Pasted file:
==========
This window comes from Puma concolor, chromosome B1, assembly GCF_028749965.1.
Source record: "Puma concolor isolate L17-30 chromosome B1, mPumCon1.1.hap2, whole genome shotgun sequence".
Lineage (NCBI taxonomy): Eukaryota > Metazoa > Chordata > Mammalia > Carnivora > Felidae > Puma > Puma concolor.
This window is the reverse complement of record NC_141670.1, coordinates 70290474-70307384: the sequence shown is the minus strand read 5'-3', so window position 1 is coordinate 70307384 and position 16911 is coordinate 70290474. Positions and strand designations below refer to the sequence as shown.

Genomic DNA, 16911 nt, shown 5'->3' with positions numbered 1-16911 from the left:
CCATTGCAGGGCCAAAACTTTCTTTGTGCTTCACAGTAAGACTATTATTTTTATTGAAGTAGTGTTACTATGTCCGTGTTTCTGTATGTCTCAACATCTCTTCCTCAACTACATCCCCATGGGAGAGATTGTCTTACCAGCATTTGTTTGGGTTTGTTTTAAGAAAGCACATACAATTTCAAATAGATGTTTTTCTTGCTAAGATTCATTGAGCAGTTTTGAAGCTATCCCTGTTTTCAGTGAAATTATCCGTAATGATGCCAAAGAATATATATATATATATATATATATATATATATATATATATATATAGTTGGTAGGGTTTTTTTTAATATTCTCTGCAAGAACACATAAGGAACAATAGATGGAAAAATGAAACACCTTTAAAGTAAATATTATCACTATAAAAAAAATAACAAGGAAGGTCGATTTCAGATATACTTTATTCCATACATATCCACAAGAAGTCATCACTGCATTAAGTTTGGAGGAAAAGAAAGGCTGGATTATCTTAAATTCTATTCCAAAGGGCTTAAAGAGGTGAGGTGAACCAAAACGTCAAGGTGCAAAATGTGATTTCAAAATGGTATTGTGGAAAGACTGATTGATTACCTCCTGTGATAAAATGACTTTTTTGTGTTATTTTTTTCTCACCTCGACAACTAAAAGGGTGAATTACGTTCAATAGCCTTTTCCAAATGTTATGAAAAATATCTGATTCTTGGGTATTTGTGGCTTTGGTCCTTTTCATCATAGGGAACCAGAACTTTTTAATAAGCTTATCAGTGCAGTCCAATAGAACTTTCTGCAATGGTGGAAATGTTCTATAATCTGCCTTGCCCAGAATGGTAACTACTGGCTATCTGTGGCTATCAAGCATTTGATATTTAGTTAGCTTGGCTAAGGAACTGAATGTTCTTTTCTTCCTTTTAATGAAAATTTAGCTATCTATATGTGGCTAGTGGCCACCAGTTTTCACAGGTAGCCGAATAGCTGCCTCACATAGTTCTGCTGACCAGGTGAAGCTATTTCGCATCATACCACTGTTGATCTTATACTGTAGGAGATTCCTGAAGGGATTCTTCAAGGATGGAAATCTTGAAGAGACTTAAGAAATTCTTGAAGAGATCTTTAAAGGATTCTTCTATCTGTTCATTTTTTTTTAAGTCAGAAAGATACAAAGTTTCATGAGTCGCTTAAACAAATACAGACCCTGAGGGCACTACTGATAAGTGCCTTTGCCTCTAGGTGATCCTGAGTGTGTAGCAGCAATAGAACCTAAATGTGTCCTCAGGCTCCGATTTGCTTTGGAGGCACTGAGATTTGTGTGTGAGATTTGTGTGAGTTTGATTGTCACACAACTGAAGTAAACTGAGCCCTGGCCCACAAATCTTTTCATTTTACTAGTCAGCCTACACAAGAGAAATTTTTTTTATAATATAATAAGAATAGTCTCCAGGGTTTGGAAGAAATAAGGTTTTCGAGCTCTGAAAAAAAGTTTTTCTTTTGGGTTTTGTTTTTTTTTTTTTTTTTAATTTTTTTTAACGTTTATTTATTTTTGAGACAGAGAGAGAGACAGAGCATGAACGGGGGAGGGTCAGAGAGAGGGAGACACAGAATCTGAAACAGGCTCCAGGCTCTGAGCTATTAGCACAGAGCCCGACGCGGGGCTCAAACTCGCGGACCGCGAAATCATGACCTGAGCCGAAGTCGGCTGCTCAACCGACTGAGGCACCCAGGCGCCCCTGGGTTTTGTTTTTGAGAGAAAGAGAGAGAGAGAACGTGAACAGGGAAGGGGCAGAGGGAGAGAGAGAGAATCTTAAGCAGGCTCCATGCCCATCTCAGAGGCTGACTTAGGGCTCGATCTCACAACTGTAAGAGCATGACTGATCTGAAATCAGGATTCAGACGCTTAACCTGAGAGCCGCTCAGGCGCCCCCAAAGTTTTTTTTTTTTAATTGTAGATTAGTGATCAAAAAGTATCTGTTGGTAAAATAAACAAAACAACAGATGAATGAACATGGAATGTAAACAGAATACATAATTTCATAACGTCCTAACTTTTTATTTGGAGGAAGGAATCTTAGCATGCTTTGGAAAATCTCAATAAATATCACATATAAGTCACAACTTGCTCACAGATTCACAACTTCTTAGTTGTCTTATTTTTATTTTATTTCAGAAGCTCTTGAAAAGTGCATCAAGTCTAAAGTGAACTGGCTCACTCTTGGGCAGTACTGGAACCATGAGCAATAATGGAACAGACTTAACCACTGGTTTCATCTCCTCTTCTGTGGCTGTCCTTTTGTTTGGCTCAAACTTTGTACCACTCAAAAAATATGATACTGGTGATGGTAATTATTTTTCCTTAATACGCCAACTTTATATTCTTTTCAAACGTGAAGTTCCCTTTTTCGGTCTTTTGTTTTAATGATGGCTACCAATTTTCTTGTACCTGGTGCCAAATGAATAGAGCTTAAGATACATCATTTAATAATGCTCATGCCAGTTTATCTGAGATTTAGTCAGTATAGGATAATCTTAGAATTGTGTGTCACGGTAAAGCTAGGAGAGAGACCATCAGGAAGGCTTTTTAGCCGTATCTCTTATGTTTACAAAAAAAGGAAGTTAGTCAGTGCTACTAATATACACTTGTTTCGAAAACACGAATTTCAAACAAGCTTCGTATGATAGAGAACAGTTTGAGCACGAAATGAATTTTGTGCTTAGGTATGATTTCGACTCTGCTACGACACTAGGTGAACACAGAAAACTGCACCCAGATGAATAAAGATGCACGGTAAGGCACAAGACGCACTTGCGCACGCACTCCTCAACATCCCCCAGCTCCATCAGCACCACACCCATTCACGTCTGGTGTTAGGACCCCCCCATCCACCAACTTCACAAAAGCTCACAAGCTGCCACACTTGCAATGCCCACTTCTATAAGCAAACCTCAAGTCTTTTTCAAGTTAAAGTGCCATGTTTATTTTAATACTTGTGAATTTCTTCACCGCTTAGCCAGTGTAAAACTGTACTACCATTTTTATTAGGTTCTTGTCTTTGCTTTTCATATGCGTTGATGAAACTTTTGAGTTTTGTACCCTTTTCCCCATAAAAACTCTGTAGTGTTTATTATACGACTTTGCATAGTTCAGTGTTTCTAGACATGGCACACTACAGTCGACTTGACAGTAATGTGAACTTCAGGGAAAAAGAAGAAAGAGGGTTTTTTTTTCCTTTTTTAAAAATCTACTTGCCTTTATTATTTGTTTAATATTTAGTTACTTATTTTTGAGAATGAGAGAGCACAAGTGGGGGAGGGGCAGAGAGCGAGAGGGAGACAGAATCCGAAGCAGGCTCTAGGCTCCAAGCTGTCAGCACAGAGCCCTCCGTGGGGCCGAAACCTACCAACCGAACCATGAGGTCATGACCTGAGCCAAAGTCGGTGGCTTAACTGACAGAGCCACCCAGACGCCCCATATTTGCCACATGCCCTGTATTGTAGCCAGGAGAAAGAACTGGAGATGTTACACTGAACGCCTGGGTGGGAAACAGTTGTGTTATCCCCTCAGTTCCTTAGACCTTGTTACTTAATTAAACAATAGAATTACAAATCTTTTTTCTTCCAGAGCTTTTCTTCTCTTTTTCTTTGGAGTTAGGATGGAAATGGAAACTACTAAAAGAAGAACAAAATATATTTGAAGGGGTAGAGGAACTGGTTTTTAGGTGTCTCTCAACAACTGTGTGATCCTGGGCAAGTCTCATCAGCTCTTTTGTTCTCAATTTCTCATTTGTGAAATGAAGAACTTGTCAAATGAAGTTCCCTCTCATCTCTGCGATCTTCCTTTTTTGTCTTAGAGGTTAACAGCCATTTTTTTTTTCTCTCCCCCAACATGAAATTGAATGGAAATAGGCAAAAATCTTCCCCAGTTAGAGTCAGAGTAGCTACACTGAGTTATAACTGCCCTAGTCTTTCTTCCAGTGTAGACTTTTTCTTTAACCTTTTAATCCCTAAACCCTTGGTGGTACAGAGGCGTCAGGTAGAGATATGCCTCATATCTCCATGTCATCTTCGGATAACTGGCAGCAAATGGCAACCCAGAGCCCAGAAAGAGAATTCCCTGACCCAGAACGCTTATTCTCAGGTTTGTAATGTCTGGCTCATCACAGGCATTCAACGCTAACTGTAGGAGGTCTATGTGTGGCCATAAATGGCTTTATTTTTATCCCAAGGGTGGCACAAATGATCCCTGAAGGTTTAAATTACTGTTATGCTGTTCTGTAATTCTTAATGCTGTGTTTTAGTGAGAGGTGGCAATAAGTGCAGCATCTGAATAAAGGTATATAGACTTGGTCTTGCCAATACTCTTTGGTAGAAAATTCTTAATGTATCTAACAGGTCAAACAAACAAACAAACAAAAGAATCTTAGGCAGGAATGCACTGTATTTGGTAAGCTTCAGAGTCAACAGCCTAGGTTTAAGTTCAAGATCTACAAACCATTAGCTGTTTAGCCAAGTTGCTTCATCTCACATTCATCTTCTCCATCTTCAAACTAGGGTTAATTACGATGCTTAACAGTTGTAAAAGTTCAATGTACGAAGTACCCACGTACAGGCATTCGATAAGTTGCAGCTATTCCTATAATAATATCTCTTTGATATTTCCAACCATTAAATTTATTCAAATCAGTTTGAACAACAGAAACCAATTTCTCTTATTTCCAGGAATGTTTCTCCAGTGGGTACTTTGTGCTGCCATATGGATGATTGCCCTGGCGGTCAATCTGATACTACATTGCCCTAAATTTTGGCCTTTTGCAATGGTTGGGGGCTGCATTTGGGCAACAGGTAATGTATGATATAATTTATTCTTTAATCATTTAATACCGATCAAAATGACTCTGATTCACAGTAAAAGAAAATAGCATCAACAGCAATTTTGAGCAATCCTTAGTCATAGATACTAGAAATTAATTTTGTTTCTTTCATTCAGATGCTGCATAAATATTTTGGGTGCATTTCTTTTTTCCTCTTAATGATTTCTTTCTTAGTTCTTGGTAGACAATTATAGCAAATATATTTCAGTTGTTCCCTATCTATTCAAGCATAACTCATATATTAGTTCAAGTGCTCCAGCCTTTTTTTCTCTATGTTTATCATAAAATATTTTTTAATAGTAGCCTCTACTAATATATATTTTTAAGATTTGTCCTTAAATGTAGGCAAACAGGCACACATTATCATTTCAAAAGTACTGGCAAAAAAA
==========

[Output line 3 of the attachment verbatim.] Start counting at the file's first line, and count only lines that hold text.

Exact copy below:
Lineage (NCBI taxonomy): Eukaryota > Metazoa > Chordata > Mammalia > Carnivora > Felidae > Puma > Puma concolor.